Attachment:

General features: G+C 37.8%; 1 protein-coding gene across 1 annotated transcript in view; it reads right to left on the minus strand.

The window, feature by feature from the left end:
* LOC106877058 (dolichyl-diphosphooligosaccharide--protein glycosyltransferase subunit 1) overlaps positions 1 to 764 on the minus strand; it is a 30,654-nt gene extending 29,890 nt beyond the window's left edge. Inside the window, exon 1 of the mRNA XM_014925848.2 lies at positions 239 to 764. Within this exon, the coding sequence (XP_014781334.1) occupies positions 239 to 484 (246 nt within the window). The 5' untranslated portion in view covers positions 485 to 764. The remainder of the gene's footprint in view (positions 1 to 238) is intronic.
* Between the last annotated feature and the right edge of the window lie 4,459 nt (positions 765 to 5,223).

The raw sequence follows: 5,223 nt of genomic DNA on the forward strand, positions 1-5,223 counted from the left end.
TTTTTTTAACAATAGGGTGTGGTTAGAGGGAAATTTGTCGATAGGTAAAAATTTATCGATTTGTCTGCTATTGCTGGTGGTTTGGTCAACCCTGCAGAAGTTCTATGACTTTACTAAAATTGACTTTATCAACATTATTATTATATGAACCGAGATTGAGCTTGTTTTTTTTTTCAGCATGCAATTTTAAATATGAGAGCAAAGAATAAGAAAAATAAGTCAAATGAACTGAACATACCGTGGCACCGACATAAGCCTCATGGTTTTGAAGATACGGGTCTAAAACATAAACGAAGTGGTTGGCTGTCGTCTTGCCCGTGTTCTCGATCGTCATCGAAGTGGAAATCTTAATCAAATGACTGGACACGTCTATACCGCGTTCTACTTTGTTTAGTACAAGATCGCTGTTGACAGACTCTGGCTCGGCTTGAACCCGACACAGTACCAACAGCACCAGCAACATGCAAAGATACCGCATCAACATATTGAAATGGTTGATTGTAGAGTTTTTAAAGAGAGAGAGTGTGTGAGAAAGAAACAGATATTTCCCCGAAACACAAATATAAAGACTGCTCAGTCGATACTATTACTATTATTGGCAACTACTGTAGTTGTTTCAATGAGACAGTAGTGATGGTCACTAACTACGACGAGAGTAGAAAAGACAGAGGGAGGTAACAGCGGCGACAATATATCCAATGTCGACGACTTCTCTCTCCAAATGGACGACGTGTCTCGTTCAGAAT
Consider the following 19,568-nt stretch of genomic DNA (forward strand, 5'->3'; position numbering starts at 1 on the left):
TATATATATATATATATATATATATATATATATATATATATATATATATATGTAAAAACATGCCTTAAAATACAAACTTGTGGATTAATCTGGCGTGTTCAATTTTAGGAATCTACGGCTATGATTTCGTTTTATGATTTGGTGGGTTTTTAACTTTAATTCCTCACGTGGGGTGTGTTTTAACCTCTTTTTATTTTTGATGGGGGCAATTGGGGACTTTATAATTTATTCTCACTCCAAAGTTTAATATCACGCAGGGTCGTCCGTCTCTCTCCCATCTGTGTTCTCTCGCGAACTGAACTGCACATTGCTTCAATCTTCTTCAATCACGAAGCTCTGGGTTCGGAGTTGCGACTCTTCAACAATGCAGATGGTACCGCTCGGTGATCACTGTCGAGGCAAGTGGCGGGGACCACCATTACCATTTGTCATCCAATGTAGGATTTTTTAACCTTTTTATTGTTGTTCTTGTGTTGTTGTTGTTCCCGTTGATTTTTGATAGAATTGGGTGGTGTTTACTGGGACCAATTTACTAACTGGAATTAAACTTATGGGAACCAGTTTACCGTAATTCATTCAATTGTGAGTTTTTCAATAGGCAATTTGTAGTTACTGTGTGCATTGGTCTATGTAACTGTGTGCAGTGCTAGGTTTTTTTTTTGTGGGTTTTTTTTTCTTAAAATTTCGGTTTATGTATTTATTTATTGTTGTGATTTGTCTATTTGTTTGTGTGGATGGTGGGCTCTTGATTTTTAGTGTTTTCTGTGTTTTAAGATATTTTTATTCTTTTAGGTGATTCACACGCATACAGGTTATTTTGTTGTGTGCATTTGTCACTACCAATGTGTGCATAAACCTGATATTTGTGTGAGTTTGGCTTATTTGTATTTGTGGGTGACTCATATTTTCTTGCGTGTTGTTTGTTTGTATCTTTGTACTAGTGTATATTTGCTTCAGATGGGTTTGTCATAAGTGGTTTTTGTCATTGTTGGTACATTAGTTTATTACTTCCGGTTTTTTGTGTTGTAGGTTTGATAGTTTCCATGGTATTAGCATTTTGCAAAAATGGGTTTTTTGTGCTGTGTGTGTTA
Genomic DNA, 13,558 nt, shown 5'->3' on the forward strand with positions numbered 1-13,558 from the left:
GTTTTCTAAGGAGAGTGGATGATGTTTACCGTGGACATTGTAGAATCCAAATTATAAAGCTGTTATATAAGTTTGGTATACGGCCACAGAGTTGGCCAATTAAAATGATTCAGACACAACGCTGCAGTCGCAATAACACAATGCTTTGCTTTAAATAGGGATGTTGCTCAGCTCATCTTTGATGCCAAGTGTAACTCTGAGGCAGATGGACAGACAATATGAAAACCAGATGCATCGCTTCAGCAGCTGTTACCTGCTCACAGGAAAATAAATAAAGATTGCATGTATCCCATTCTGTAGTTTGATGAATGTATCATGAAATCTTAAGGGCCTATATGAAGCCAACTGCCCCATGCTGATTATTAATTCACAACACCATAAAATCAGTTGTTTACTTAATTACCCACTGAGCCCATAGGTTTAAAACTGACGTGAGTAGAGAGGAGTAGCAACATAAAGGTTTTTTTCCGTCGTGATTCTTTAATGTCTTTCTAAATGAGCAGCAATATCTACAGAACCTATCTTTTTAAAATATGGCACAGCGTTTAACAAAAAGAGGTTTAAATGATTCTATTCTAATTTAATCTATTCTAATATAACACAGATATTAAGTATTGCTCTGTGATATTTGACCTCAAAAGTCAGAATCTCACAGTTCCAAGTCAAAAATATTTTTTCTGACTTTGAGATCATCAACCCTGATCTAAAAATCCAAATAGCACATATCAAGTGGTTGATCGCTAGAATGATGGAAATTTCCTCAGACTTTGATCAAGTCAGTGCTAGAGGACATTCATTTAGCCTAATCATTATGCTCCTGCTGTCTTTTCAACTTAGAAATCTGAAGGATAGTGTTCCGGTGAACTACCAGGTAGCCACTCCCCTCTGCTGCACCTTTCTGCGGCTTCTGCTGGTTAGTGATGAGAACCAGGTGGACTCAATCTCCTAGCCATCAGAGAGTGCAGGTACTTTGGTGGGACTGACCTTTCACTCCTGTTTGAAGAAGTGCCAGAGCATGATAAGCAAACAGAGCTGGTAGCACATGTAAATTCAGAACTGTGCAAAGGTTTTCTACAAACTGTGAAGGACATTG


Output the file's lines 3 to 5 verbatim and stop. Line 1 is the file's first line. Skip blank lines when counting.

* LOC106877058 (dolichyl-diphosphooligosaccharide--protein glycosyltransferase subunit 1) overlaps positions 1 to 764 on the minus strand; it is a 30,654-nt gene extending 29,890 nt beyond the window's left edge. Inside the window, exon 1 of the mRNA XM_014925848.2 lies at positions 239 to 764. Within this exon, the coding sequence (XP_014781334.1) occupies positions 239 to 484 (246 nt within the window). The 5' untranslated portion in view covers positions 485 to 764. The remainder of the gene's footprint in view (positions 1 to 238) is intronic.
* Between the last annotated feature and the right edge of the window lie 4,459 nt (positions 765 to 5,223).

The raw sequence follows: 5,223 nt of genomic DNA on the forward strand, positions 1-5,223 counted from the left end.